The Duck Head name goes back to 1865 when two brothers in Nashville, Tennessee. George and Joe O’Bryan bought surplus Army tents made out of a heavy, canvas-like material known as duck. Although it was not intended as a clothing material, duck proved to make sturdy work pants and overalls. These early duck pants became known as khakis which also made a success of the O’Bryan Brothers Manufacturing Company and created durable clothing staple for the last century.
In 1892 the brothers tried to trademark the name “duck,” but were turned down by the Trademark and Registration Office in Washington because the term was in general use. The two brothers, both avid outdoorsmen loved ducks. This combination led to the now famous Duck Head. When they were told that “duck head” was available, the O’Bryan brothers registered the name. This naturally led to the head of a mallard duck becoming the lasting symbol of their products.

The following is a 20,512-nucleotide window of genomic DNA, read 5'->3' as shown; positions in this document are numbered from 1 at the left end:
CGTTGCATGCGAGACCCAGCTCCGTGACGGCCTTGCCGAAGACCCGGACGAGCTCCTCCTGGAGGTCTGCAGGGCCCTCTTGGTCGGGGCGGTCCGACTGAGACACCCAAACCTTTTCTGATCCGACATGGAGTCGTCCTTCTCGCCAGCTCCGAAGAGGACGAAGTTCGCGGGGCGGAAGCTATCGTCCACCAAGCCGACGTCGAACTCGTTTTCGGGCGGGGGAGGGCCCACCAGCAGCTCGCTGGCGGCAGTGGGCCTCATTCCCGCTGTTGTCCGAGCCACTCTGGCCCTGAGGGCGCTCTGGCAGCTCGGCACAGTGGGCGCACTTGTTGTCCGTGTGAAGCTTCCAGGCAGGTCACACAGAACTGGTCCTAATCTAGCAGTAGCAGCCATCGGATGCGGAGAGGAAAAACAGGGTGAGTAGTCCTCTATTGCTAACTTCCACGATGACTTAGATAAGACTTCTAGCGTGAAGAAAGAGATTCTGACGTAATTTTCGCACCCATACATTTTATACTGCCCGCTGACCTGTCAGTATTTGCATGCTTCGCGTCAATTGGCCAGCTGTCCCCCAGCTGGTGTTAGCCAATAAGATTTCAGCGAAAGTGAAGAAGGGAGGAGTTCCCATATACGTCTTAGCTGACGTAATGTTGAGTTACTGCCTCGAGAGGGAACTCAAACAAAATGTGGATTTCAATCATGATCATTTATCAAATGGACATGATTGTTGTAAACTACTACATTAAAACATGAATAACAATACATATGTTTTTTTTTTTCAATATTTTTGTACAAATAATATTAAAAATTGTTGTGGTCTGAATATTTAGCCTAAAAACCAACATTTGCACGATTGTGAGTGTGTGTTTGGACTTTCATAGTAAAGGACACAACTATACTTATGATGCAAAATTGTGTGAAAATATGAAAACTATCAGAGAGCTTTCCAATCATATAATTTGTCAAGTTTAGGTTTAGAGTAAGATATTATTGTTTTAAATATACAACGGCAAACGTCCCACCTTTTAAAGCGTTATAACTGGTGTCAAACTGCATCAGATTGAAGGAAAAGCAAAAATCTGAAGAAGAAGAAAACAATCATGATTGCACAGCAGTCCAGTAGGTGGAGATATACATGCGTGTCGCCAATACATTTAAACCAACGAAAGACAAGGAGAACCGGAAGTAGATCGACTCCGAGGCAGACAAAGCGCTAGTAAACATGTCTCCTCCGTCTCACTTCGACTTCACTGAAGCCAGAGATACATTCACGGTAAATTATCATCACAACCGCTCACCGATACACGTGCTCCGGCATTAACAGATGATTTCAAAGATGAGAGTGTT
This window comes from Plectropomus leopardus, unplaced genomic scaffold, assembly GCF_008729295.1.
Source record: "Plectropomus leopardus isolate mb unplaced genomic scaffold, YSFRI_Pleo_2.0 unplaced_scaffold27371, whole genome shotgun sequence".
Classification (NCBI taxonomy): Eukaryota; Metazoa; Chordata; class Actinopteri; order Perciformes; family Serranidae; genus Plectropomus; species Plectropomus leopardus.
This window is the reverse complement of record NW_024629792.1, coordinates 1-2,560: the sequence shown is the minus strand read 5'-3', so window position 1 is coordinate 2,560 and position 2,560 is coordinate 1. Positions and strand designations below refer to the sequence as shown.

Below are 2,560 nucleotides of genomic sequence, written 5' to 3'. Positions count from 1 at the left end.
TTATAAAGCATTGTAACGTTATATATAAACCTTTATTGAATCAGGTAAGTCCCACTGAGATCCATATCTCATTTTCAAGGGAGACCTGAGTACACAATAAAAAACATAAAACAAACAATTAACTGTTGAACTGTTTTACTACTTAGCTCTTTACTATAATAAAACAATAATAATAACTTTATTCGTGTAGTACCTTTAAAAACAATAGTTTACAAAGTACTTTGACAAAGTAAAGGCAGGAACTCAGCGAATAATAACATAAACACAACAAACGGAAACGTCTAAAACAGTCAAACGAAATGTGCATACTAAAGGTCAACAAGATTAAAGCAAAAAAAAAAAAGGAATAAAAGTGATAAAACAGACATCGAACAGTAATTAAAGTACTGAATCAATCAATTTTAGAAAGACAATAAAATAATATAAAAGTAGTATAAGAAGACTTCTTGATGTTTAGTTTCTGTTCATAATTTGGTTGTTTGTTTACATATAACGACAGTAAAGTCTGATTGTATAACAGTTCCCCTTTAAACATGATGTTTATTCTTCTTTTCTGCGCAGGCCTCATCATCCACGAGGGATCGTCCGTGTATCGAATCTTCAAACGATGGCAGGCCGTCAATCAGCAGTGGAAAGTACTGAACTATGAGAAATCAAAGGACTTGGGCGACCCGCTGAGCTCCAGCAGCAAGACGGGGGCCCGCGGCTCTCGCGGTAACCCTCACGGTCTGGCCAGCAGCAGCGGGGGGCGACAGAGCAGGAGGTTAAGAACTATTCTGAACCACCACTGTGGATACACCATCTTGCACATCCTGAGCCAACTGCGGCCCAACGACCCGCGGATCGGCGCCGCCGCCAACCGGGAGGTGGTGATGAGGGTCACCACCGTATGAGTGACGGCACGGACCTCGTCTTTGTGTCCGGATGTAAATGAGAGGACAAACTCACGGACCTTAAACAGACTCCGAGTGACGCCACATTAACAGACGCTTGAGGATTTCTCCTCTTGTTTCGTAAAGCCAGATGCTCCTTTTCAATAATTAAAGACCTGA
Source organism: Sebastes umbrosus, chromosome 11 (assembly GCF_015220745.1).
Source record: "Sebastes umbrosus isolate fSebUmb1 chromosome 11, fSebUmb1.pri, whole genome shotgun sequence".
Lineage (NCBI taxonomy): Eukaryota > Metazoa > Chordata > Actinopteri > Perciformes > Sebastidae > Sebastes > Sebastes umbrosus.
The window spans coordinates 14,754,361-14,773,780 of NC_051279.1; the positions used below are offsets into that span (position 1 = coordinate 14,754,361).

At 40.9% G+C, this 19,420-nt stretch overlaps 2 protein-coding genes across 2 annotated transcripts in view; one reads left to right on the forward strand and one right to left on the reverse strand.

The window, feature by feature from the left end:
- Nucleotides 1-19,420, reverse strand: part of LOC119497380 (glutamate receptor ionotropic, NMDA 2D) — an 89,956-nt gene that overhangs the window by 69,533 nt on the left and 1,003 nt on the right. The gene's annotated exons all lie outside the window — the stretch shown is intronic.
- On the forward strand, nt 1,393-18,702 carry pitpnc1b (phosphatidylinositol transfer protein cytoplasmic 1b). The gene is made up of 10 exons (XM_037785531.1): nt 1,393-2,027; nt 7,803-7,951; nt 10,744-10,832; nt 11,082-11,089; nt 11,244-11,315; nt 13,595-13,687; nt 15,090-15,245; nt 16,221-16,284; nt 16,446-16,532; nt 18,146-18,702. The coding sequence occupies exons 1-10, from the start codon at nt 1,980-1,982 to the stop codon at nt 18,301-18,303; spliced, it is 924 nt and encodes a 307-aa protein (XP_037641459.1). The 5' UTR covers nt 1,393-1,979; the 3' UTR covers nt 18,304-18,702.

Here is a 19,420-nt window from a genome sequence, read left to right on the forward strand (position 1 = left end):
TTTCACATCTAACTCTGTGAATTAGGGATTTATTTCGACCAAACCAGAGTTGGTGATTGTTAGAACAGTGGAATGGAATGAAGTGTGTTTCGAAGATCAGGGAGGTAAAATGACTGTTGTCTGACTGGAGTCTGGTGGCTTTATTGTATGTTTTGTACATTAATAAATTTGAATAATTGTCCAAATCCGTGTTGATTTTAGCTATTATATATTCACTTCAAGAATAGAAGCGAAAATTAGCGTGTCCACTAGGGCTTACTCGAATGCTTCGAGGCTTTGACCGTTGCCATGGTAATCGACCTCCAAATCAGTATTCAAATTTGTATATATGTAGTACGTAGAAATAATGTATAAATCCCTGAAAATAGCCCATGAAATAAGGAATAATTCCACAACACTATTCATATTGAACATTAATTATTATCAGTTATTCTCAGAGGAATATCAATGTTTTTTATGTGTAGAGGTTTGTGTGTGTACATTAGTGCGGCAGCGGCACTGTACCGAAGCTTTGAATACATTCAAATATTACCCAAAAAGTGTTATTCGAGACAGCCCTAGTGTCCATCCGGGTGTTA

Duck Head clothing was manufactured by the O’Bryan Brothers for many years. During World War II the business turned its exclusive attention to making military uniforms with over 5 million uniforms made during the war. They were one of the largest manufacturers of US military uniforms during this important time in American History. Following the war the company latched onto the popularity of country music, a natural connection given its Nashville roots, and with such stars as Hank Williams sporting Duck Heads during his days playing at the Grand Ole Opry, the product line gained even greater appeal.
During the next 50 years Duck Head grew into a lifestyle brand with khaki pants and shorts being the staple of generations of Americans.